These are real stories of people facing the end of their lives. They are about love, freedom, family, home, joy, purpose and trust. They don’t take life for granted. They focus on what matters most.
I met Margot at a house of Australians in London. She said she liked me because I made her laugh. I came here in 1956 and we got married in 1959, 60 years ago.
Margot was a school teacher, loved crafts and created a beautiful home for us. We had six children.
Last year Margot became much more frail. Her kidneys were failing. She wanted to stay at home until she died. It’s much more comfortable to be in your own home. It’s as normal as you can get when you’re dying.
I was happy to care for Margot. But you need somebody to back you up. You give plenty of love and attention but if you haven’t got the skills, you can’t do the job properly. If Margot wasn’t sleeping or eating, or if she was in pain, I needed advice.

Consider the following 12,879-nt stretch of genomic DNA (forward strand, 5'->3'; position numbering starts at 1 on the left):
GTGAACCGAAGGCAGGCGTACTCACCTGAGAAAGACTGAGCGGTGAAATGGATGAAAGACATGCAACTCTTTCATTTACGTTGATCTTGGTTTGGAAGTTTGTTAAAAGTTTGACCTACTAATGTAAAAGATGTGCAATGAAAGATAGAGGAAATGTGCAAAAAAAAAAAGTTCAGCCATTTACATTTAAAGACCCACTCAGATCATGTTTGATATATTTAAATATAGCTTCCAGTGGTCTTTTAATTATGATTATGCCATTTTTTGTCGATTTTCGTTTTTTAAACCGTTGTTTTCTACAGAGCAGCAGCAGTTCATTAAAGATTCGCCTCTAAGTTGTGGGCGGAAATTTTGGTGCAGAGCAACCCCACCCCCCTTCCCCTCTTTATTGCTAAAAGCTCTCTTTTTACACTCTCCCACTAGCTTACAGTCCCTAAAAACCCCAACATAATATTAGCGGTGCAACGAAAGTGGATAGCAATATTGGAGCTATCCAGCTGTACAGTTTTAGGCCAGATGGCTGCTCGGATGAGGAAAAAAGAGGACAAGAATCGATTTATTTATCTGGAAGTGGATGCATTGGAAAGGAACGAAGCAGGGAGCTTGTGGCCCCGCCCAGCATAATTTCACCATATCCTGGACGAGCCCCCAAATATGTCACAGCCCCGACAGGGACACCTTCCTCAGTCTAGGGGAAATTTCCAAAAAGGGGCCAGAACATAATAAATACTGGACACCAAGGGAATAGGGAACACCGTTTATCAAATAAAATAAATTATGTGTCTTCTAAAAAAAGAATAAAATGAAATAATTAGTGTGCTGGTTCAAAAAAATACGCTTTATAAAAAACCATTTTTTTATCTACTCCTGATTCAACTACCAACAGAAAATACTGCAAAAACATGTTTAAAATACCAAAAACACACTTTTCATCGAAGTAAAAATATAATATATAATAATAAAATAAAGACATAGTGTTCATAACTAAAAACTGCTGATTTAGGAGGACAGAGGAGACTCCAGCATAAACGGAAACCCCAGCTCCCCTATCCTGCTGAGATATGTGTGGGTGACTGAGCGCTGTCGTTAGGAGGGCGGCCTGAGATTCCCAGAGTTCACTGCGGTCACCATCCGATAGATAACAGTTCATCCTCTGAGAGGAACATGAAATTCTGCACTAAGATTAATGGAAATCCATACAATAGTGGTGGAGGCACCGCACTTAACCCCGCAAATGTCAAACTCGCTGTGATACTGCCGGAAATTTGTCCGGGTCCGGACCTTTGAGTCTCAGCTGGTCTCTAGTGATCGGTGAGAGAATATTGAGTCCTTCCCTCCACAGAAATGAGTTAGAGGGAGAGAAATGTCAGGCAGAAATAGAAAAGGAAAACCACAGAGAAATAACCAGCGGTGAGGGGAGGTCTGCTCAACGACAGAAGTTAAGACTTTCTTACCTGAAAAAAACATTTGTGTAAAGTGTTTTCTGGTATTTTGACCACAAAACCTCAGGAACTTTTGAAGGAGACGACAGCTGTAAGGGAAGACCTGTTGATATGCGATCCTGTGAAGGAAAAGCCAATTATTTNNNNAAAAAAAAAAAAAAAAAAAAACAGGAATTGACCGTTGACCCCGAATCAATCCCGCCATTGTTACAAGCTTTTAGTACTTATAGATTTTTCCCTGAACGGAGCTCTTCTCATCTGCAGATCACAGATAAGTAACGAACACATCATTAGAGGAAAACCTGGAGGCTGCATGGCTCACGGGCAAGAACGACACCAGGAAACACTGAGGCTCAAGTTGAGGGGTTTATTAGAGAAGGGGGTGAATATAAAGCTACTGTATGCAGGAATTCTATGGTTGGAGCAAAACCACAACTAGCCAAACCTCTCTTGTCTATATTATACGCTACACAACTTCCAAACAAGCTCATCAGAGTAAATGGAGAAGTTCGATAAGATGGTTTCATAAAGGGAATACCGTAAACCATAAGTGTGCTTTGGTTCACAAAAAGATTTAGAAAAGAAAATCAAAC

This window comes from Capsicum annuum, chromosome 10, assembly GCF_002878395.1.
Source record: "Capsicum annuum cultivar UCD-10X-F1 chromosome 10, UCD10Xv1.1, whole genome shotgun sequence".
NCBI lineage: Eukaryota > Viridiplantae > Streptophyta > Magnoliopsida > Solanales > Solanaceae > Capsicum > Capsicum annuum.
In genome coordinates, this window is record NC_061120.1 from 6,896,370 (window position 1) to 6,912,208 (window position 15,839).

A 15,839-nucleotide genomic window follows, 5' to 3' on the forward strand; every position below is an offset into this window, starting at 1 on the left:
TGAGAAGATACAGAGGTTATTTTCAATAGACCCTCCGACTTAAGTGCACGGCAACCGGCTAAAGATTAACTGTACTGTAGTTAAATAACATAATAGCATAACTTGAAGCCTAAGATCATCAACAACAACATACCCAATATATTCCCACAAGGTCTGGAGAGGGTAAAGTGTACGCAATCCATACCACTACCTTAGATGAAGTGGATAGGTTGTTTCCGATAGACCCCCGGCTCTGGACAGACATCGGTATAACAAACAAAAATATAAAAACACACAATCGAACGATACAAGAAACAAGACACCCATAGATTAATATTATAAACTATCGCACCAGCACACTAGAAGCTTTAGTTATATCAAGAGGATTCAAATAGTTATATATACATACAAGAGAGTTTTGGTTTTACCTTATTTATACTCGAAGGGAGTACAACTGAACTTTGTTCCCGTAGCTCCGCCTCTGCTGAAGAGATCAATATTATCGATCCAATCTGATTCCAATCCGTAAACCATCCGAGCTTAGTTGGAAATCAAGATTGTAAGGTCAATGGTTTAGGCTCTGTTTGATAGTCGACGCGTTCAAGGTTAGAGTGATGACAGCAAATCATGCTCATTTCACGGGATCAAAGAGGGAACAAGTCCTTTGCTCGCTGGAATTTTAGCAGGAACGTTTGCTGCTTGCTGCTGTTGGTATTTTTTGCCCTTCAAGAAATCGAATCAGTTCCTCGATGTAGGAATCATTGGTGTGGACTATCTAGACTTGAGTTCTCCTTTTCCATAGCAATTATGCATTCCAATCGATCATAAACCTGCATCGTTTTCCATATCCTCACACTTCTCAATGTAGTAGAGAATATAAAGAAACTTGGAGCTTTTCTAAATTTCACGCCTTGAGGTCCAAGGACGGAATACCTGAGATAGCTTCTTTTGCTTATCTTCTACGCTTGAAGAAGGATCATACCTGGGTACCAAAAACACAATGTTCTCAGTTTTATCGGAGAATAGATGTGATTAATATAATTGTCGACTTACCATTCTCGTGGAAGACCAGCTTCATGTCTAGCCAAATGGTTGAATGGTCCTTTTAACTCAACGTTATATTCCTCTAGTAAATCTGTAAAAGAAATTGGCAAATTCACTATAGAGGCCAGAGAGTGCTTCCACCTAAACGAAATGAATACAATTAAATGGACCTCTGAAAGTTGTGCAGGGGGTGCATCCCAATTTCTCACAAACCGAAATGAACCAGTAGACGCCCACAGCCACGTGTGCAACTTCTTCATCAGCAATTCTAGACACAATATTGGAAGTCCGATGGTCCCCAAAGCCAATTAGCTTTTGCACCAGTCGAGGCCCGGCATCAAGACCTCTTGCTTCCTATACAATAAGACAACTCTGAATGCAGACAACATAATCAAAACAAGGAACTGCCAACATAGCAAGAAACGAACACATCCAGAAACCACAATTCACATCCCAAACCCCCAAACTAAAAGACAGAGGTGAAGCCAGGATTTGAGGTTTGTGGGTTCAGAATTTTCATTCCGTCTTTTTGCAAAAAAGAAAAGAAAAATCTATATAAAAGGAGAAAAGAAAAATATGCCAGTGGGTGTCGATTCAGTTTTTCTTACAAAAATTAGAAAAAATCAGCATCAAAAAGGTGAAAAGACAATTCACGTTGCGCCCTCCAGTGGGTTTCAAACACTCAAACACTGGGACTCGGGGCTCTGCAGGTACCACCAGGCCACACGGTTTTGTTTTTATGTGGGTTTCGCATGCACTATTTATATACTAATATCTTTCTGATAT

The palliative care people have the right sort of humanity and pass on their expertise to the carer. They made it easier for me to care for Margot.
You’ve got to have somebody on the telephone that you trust and that’s what you get. When you get palliative care you get someone 24 hours a day that you can talk to. After hours there’s always a nurse on standby and you’re not alone. The care and and the friendship that they give is a sort of love really.
Margot died at home in December last year. It hurts not having her. She was such a special person. It was a privilege caring for her.
I am grieving now but the palliative care group continues to visit and support me.